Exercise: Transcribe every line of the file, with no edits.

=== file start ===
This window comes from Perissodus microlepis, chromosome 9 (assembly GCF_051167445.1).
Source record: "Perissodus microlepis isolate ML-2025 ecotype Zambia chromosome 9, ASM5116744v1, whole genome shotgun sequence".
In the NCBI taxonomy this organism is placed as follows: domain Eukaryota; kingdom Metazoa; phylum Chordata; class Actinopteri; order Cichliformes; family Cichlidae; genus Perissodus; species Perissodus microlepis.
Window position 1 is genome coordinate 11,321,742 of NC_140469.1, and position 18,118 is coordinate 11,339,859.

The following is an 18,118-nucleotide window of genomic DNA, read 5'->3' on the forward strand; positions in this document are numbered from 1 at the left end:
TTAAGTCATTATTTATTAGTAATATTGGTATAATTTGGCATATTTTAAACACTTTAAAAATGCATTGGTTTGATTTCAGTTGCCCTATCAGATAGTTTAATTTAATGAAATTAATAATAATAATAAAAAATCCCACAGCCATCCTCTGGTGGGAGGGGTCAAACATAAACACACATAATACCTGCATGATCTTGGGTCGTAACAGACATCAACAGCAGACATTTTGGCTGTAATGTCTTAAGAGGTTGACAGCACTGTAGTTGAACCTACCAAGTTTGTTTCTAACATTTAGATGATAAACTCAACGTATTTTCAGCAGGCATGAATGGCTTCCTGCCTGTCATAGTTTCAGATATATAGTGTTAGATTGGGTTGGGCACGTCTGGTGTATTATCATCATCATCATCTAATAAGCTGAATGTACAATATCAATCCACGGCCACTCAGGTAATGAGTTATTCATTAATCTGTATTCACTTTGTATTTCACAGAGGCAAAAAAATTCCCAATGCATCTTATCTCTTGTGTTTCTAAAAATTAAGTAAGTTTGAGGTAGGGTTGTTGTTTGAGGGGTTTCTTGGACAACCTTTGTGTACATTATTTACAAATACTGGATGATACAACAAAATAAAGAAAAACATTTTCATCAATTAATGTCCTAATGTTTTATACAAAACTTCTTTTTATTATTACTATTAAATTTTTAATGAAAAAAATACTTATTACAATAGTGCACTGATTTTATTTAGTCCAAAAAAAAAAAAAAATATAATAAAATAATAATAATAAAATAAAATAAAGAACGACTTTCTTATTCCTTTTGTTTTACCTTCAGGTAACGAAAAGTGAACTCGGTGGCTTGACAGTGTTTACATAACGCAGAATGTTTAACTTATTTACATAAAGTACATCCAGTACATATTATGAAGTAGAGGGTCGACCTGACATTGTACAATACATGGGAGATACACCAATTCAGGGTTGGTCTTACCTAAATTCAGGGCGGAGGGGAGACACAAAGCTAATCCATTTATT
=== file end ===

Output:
This window comes from Perissodus microlepis, chromosome 9 (assembly GCF_051167445.1).
Source record: "Perissodus microlepis isolate ML-2025 ecotype Zambia chromosome 9, ASM5116744v1, whole genome shotgun sequence".
In the NCBI taxonomy this organism is placed as follows: domain Eukaryota; kingdom Metazoa; phylum Chordata; class Actinopteri; order Cichliformes; family Cichlidae; genus Perissodus; species Perissodus microlepis.
Window position 1 is genome coordinate 11,321,742 of NC_140469.1, and position 18,118 is coordinate 11,339,859.

The following is an 18,118-nucleotide window of genomic DNA, read 5'->3' on the forward strand; positions in this document are numbered from 1 at the left end:
TTAAGTCATTATTTATTAGTAATATTGGTATAATTTGGCATATTTTAAACACTTTAAAAATGCATTGGTTTGATTTCAGTTGCCCTATCAGATAGTTTAATTTAATGAAATTAATAATAATAATAAAAAATCCCACAGCCATCCTCTGGTGGGAGGGGTCAAACATAAACACACATAATACCTGCATGATCTTGGGTCGTAACAGACATCAACAGCAGACATTTTGGCTGTAATGTCTTAAGAGGTTGACAGCACTGTAGTTGAACCTACCAAGTTTGTTTCTAACATTTAGATGATAAACTCAACGTATTTTCAGCAGGCATGAATGGCTTCCTGCCTGTCATAGTTTCAGATATATAGTGTTAGATTGGGTTGGGCACGTCTGGTGTATTATCATCATCATCATCTAATAAGCTGAATGTACAATATCAATCCACGGCCACTCAGGTAATGAGTTATTCATTAATCTGTATTCACTTTGTATTTCACAGAGGCAAAAAAATTCCCAATGCATCTTATCTCTTGTGTTTCTAAAAATTAAGTAAGTTTGAGGTAGGGTTGTTGTTTGAGGGGTTTCTTGGACAACCTTTGTGTACATTATTTACAAATACTGGATGATACAACAAAATAAAGAAAAACATTTTCATCAATTAATGTCCTAATGTTTTATACAAAACTTCTTTTTATTATTACTATTAAATTTTTAATGAAAAAAATACTTATTACAATAGTGCACTGATTTTATTTAGTCCAAAAAAAAAAAAAAATATAATAAAATAATAATAATAAAATAAAATAAAGAACGACTTTCTTATTCCTTTTGTTTTACCTTCAGGTAACGAAAAGTGAACTCGGTGGCTTGACAGTGTTTACATAACGCAGAATGTTTAACTTATTTACATAAAGTACATCCAGTACATATTATGAAGTAGAGGGTCGACCTGACATTGTACAATACATGGGAGATACACCAATTCAGGGTTGGTCTTACCTAAATTCAGGGCGGAGGGGAGACACAAAGCTAATCCATTTATT